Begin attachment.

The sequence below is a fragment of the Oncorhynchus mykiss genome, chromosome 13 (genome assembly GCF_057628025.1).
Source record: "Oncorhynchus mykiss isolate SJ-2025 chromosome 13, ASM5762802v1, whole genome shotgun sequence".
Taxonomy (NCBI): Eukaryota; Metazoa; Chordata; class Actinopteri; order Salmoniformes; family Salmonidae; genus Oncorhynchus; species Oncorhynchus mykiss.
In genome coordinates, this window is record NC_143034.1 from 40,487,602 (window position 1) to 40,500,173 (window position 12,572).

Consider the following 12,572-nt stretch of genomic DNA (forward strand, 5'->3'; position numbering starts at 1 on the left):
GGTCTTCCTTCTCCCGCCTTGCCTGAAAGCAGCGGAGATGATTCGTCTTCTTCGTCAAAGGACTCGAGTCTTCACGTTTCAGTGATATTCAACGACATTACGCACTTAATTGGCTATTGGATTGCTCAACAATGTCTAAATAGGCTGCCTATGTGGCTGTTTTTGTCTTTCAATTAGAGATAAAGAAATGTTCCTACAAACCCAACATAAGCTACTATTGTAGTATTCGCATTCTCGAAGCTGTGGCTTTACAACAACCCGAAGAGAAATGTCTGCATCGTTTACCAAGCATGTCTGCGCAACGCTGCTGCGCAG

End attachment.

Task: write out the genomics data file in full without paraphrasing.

The sequence below is a fragment of the Oncorhynchus mykiss genome, chromosome 13 (genome assembly GCF_057628025.1).
Source record: "Oncorhynchus mykiss isolate SJ-2025 chromosome 13, ASM5762802v1, whole genome shotgun sequence".
Taxonomy (NCBI): Eukaryota; Metazoa; Chordata; class Actinopteri; order Salmoniformes; family Salmonidae; genus Oncorhynchus; species Oncorhynchus mykiss.
In genome coordinates, this window is record NC_143034.1 from 40,487,602 (window position 1) to 40,500,173 (window position 12,572).

Consider the following 12,572-nt stretch of genomic DNA (forward strand, 5'->3'; position numbering starts at 1 on the left):
GGTCTTCCTTCTCCCGCCTTGCCTGAAAGCAGCGGAGATGATTCGTCTTCTTCGTCAAAGGACTCGAGTCTTCACGTTTCAGTGATATTCAACGACATTACGCACTTAATTGGCTATTGGATTGCTCAACAATGTCTAAATAGGCTGCCTATGTGGCTGTTTTTGTCTTTCAATTAGAGATAAAGAAATGTTCCTACAAACCCAACATAAGCTACTATTGTAGTATTCGCATTCTCGAAGCTGTGGCTTTACAACAACCCGAAGAGAAATGTCTGCATCGTTTACCAAGCATGTCTGCGCAACGCTGCTGCGCAG